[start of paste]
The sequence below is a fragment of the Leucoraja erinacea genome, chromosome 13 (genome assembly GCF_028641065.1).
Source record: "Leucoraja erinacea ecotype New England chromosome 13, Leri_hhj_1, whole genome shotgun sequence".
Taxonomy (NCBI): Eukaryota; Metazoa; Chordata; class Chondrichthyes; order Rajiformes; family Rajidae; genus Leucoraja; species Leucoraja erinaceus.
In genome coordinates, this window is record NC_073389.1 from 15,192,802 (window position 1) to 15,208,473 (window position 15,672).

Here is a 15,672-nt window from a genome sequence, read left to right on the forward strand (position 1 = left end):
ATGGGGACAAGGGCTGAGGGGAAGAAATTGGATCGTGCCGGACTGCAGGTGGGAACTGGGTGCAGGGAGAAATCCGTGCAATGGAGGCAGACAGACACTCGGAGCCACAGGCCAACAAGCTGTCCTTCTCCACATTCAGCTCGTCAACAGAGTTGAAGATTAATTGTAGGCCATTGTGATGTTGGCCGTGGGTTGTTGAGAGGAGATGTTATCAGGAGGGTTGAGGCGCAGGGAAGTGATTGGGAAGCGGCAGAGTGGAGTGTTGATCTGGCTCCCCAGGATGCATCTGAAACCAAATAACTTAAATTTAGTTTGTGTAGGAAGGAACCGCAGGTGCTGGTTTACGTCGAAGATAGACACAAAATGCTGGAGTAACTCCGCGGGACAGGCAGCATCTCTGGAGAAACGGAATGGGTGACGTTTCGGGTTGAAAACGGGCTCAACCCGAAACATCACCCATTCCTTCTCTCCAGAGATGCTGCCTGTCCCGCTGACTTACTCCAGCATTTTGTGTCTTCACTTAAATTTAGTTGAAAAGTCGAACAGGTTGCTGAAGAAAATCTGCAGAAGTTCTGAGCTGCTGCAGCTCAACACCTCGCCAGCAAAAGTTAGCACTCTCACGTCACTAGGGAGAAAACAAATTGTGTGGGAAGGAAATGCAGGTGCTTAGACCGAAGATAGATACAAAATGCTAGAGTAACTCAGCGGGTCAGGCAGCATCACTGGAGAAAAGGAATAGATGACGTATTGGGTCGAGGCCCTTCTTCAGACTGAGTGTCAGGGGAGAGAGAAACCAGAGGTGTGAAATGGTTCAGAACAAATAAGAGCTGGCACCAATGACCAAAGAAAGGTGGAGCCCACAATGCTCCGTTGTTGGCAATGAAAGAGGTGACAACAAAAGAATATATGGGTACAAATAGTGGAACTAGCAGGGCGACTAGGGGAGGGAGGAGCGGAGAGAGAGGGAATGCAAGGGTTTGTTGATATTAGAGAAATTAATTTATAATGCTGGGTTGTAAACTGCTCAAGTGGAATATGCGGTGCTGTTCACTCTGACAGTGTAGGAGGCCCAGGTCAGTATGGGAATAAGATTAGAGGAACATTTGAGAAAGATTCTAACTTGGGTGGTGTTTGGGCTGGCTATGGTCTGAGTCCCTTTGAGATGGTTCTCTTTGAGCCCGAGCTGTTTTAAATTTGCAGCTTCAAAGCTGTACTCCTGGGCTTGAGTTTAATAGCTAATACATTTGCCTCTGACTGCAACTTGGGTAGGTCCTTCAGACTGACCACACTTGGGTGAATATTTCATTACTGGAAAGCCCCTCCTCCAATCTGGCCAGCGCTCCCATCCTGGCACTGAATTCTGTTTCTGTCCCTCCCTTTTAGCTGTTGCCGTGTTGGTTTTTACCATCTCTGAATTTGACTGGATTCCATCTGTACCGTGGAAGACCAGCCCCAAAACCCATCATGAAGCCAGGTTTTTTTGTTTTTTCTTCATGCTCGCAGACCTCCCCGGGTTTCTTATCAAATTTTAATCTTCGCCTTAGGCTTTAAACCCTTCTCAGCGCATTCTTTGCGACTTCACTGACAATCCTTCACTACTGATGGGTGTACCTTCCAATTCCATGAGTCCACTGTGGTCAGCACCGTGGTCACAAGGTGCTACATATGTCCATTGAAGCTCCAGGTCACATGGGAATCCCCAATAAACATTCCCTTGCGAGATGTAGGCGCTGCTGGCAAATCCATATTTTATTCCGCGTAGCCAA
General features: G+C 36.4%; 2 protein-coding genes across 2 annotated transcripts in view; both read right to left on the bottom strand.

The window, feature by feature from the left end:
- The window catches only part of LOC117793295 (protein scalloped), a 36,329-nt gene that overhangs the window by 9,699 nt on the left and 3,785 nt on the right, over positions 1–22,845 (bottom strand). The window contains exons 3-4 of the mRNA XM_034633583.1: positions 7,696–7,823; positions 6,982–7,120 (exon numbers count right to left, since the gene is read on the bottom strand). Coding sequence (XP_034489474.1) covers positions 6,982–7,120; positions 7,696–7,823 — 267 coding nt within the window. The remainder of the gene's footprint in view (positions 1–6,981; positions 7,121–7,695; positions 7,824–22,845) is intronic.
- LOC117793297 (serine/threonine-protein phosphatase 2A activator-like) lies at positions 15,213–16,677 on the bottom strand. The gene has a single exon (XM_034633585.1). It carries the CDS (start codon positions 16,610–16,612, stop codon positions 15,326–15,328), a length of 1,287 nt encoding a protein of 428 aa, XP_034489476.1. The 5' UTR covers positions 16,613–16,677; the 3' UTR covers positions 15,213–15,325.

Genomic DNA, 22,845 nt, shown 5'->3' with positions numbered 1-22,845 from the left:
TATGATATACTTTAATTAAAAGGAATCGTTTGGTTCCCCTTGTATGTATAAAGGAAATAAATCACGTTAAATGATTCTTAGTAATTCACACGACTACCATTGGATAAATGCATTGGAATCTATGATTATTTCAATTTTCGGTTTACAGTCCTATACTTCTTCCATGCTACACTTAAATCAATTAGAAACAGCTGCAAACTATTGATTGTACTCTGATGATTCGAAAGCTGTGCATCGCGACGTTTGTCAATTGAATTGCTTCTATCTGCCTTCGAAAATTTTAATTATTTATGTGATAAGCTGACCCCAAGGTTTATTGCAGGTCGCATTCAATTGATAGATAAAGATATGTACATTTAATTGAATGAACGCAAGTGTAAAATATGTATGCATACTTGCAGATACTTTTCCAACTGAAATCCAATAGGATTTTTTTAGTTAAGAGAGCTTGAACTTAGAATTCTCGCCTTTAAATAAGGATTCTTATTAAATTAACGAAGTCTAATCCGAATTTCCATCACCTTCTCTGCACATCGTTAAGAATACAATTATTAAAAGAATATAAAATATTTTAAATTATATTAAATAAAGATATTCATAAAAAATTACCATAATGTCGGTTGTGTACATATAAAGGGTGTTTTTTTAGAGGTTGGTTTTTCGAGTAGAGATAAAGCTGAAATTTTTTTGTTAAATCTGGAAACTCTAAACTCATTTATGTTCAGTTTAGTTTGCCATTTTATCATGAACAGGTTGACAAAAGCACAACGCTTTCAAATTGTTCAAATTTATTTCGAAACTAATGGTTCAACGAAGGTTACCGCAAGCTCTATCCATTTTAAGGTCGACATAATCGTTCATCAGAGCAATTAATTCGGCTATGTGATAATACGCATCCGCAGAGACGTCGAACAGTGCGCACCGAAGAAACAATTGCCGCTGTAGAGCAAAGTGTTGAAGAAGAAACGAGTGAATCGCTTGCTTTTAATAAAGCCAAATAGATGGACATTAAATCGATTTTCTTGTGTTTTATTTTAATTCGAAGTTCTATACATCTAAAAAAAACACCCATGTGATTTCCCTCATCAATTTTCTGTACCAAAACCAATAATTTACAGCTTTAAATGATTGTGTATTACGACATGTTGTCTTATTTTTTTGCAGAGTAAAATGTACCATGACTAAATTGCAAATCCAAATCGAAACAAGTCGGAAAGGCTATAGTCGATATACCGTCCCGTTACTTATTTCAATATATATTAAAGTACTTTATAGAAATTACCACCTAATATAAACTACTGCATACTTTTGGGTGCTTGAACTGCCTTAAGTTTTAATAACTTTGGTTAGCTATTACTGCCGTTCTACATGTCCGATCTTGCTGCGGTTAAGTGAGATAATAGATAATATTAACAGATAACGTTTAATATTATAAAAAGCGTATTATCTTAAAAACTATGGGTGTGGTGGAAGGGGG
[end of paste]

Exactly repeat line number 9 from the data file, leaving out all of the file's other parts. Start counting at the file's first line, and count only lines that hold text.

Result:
- The window catches only part of LOC117793295 (protein scalloped), a 36,329-nt gene that overhangs the window by 9,699 nt on the left and 3,785 nt on the right, over positions 1–22,845 (bottom strand). The window contains exons 3-4 of the mRNA XM_034633583.1: positions 7,696–7,823; positions 6,982–7,120 (exon numbers count right to left, since the gene is read on the bottom strand). Coding sequence (XP_034489474.1) covers positions 6,982–7,120; positions 7,696–7,823 — 267 coding nt within the window. The remainder of the gene's footprint in view (positions 1–6,981; positions 7,121–7,695; positions 7,824–22,845) is intronic.